By Laura Guzmán León - Master’s Program in English Language Teaching

During times of uncertainty, like the ones we are experiencing now with COVID-19, it is difficult to know if my students are enough motivated to learn English in my classes. As a teacher, I prepare my lessons having in mind the importance of motivating my students to learn and practice English. I bring to my classes activities that can benefit them independently of their learning styles, I helm them practice the four basic language skills, and I develop in them critical thinking strategies. In Murdoch University, Morcom (2005) conducted a study that revealed how, through motivation, a teacher empowered her students to learn English, and how they participated more actively and responsibly in that process. Motivation has become, for me, like the pieces in a chess set that I can move to conquer the king which represents my students’ second language acquisition. There are several ways in which we the teachers can become assertive chess players by moving the correct motivational pieces.

More than in any other time in the history of education, today, our students need to be motivated to complete their tasks and to participate in the class. Sometimes their attitude toward learning, or at least what we can perceive, tell us about their needs and thoughts. This information, gathered in tiny pieces, should be enough for us to take action and start moving the pieces of our chess. Creating a motivating classroom atmosphere should be any teacher’s goal number one; this will guaranty us the confidence our students need to perform from creating with the language, and asking questions to laugh and share their heart. Dörnyei (2007) stated that the class environment benefits the relationships between all participants, and the quality of teaching and learning is determined by this environment. Teachers should pay attention to these factors to decide how to play an intelligent game in benefit of their students.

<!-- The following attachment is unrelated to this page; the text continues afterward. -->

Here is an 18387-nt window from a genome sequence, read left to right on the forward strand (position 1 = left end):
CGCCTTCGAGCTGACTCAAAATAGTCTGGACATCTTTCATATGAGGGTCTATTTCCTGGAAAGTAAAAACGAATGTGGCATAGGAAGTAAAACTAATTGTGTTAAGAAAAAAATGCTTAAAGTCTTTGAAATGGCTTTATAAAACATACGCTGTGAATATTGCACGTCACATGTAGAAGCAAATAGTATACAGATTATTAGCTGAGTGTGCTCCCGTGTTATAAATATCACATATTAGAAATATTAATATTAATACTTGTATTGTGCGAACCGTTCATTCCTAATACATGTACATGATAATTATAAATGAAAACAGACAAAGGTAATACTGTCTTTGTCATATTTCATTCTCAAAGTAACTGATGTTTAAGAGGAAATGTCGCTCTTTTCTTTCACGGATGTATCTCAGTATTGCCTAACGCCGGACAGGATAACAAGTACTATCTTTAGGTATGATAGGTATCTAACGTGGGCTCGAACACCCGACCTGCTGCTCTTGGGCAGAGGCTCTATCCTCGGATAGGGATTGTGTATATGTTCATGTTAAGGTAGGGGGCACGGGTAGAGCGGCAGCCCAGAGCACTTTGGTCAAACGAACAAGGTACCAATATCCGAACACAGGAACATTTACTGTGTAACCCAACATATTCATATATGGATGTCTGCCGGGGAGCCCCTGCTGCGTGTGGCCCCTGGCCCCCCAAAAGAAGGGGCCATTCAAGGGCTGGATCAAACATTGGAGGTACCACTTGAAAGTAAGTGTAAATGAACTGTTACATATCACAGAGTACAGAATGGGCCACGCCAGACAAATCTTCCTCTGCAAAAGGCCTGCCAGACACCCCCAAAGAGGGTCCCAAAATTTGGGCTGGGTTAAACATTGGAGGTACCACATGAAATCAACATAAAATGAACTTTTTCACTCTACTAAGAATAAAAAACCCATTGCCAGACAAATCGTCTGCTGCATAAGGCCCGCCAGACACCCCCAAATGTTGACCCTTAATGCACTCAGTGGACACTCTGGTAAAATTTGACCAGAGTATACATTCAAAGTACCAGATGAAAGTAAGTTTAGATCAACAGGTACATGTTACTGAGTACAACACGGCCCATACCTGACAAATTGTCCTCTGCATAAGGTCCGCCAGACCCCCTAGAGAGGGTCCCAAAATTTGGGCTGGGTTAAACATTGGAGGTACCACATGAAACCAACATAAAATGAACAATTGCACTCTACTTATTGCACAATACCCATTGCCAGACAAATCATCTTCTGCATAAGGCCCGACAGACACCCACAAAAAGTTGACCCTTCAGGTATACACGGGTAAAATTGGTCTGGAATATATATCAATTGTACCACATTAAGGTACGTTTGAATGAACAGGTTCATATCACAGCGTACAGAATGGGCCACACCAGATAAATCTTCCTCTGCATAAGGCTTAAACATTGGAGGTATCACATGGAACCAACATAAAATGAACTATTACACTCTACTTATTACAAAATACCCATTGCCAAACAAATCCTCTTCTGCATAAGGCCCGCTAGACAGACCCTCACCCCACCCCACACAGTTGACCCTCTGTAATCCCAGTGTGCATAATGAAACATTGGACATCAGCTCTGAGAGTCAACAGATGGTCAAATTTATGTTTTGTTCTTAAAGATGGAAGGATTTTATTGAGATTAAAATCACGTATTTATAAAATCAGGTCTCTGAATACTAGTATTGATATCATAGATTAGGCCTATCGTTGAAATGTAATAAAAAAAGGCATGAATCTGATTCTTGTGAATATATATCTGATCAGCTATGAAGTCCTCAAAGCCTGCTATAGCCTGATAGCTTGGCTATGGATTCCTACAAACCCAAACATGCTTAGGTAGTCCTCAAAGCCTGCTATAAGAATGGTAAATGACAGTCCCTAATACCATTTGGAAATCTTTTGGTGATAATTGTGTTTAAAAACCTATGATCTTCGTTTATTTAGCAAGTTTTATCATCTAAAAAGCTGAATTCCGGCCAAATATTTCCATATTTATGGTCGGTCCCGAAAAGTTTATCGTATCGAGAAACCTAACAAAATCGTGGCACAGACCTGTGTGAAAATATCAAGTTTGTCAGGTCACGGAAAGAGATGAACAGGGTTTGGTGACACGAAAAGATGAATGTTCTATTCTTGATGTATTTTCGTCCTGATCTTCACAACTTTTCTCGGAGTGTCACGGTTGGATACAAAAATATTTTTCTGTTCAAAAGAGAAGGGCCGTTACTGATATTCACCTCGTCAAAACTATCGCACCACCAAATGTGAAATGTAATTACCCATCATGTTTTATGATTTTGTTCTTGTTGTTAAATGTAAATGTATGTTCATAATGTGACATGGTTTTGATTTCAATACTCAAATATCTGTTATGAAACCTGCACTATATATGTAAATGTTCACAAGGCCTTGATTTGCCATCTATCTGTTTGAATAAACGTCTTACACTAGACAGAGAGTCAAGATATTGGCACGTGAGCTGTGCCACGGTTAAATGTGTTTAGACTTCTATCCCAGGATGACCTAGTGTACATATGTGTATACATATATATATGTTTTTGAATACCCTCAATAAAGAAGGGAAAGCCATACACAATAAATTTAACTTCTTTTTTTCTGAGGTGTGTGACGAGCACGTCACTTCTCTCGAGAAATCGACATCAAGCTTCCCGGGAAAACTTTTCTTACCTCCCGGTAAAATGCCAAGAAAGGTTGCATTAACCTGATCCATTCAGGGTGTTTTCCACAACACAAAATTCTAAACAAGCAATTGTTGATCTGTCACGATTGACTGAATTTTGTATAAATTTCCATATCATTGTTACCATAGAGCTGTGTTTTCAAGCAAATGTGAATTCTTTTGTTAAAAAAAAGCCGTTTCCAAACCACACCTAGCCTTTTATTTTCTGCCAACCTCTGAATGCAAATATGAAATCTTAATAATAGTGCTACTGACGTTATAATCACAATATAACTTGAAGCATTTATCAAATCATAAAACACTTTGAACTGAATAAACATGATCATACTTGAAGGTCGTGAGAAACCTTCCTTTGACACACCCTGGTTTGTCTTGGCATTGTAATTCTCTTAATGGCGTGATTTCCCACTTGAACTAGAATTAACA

There are, of course, several other aspects to take into consideration in terms of the role of teachers in the classroom when teaching a second language. Some participants of the educational system argue that, for learners to be successful, it is necessary to follow a good curriculum, others support the idea of the use of appropriate textbooks and materials to teach the class. Many educators consider imperative the use of technology while teaching English, along with a correct approach to teach the language. I can keep mentioning argument over argument; nevertheless, motivation will never be diminished because it is definitely the key element for our students’ success in the acquisition of the second language.

To conclude, as a good chess player I have decided to continue moving the pieces of motivation in my class, specially under this pandemic, because it is the best way in which I can help my students to conquer the acquisition of the English language. Our students only have us, the teachers, to move these pieces. Research proves that motivation is a key factor in the learning process. In their study, Phithakmethakun & Chinokul (2020) reflected on the fact that teachers who involved their students in every aspect of the classroom motivated them and students appreciated it. I want to ignite motivation in different ways moving the correct pieces. How about you?


MOXIE es el Canal de ULACIT (, producido por y para los estudiantes universitarios, en alianza con el medio periodístico independiente, con el propósito de brindarles un espacio para generar y difundir sus ideas.  Se llama Moxie - que en inglés urbano significa tener la capacidad de enfrentar las dificultades con inteligencia, audacia y valentía - en honor a nuestros alumnos, cuyo “moxie” los caracteriza.


• Dörnyei, Z. (2007). Creating a motivating classroom environment. In J. Cummins, & C. Davison (Eds.). International handbook of English language teaching. New York, NY: Springer.
• Morcom, V. (2005). Mediating classroom culture based on democratic values: An exploration of a teacher’s facilitative role. Master of Education dissertation, Murdoch University.
• Phithakmethakun, M., & Chinokul, S. (2020). Autonomy-Supportive English Language Instruction: An Experimental Study on Students’ Motivation in English Language Classrooms. LEARN Journal: Language Education and Acquisition Research Network, 13(1), 94–113.